‘The Jersey Shore’ & Jersey Accents

While in a hotel room the other night, I watched a few episodes of MTV’s The Jersey Shore.  For those living on Mars these past two years, the show follows a group of young ‘Jersey’ layabouts during a raucous summer on the titular coastline.  If ‘The Decline and Fall of the American Empire’ is ever written, this show warrants its own chapter.

By the way, Americans might note an intentional error in the above paragraph: the ‘Jerseyites’ in ‘The Jersey Shore’ are mostly not from New Jersey.  Three out of eight of the original cast members are in fact from Staten Island, a working-class borough of New York City.  Hence, their accents are more traditional New York than contemporary Jersey, exemplified by JS cast member Vinny Guadagnino:

Note Guadagnino’s non-rhotic accent, particularly repeated r-less pronunciations of ‘hair’ (as hɛ:).

Many New Jersey residents take offense to ‘The Jersey Shore,’ particularly as it passes off young New Yorkers as representatives of Jersey culture.  And much of this, I believe, is a matter of speech.

Some New Jersey accents indeed fall into the spectrum of New York City metropolitan English.  However, as I’ve said here before, my impression is that the ‘New York City-accented’ part of New Jersey doesn’t extend much further west than Paterson and much further South than Edison.  And as strongholds of non-rhoticity like Hoboken and Jersey City are becoming increasingly attractive to affluent commuters, such accents are perhaps getting rarer by the day.

So is it possible that the producers of the show hand-picked cast members with accents that conform to stereotypes?  Beyond the three Staten Islanders, the remaining males on the show include a Bronx native and a Rhode Islander (the non-rhotic RI accent is not entirely dissimilar from traditional New York).  Some are perhaps right to take offense; there is only one Jersey accent in the bunch.

In reality, of course, the state has a wonderful variety of accents.  There is the NYC-influenced accent mentioned above, of course.  Accents in the Northwest part of the state, meanwhile, are much more strongly ‘Northern’-sounding (I’ve noted a monopthongal /o/ in GOAT for some speakers), while accents in the rural Pine Barrens almost sound slightly Southern.  So it’s best not to reach conclusions based on what one sees on TV.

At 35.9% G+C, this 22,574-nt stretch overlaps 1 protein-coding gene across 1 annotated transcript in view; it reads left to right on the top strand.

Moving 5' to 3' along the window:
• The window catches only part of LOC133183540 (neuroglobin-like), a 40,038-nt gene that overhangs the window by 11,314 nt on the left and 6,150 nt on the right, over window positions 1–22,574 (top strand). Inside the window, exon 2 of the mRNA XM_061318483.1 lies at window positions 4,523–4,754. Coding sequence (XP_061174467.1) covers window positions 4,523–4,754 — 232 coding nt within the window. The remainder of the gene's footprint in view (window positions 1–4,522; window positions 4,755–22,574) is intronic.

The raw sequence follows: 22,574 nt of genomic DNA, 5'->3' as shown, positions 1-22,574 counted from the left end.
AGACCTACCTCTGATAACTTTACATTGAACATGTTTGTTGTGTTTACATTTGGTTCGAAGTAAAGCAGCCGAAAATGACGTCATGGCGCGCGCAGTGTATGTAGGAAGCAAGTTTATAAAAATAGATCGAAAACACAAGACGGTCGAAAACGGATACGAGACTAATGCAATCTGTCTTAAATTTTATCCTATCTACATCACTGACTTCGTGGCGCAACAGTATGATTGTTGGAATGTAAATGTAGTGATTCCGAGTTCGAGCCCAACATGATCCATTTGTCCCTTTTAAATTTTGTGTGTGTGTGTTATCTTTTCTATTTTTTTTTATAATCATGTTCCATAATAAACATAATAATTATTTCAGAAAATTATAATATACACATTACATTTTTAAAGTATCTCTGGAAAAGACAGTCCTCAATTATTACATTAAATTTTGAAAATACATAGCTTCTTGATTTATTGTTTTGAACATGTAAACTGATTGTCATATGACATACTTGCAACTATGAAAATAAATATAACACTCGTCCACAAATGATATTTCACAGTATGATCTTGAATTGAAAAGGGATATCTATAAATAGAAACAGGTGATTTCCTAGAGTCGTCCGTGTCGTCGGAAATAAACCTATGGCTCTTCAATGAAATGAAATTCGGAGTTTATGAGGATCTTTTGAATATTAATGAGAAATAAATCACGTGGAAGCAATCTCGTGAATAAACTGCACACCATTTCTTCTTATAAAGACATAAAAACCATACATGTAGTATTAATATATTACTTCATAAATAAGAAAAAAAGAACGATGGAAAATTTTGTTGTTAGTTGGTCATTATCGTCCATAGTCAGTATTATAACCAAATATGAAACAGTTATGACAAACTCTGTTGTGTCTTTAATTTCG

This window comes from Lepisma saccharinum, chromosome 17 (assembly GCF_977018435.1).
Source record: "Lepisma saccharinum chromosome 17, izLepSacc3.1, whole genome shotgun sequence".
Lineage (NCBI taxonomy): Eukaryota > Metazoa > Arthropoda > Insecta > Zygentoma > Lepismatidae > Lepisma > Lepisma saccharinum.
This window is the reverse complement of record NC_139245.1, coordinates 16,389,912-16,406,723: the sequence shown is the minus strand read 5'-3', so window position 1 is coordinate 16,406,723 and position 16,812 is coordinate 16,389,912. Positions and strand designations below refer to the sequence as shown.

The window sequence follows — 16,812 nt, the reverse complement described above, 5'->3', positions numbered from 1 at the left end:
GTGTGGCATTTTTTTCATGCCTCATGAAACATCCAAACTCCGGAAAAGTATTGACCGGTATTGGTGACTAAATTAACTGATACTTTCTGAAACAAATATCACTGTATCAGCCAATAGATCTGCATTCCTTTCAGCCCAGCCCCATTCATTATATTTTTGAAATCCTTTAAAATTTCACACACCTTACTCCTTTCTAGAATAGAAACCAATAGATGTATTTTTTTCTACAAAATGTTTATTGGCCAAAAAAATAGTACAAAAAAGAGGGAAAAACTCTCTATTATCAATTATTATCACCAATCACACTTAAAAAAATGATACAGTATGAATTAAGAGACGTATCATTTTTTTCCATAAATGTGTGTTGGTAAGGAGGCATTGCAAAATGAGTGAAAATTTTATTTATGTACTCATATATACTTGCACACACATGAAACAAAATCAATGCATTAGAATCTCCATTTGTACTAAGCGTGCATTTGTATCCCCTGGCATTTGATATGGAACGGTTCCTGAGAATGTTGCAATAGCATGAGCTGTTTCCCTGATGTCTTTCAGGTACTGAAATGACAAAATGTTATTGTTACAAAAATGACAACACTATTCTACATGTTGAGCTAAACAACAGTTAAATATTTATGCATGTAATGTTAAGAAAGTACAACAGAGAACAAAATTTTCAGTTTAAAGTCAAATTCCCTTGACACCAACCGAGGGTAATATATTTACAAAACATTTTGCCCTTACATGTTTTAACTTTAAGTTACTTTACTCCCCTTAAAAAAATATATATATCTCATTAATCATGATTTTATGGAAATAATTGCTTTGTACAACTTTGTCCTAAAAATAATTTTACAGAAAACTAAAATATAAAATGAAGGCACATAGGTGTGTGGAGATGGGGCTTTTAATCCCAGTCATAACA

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About Ben Trawick-Smith

Ben Trawick-Smith launched his dialect fascination while working in theatre. He has worked as an actor, playwright, director, critic and dialect coach. Other passions include linguistics, urban development, philosophy and film.
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26 Responses to ‘The Jersey Shore’ & Jersey Accents

  1. lan says:

    Interesting. I didn’t know they were mostly not New Jerseyites. Do New Yorkers say “the shore,” “the shoreline,” “the coast,” “the beach,” or “the ocean”?

    Gore Vidal was a few years too early to mention “The Jersey Shore” in his The Decline and Fall of the American Empire (which, of course, isn’t really a history like the Roman one).

    • Charles Sullivan says:

      New Yorkers say ‘the shore’ if it’s the jersey Shore. The say ‘the beach’ if it “Rockaway Beach,”……

    • trawicks says:

      Very unbookish of me, but I had no idea Gore Vidal already wrote that book!

    • Tom says:

      In the South Jersey/Philly area, it’s definitely “the shore”, or, more specifically, “down the shore”.

      Having been brought up in South Jersey (about a half hour east of Philly), I was certainly struck by the abundance of New York-ish accents when I went to Rutgers in New Brunswick, NJ (in the center of the state). Very few students were from the South.

      Depending on which town you visit along the Jersey shore, you encounter strikingly different numbers of speakers with North Jersey/New York accents. I didn’t hear them that much in Ocean City, for example, but I heard them a lot in Seaside Heights. (It’s been a while since I’ve spent any significant time “down the shore”.)

      And no, I’ve never watched that show!

  2. Marc Leavitt says: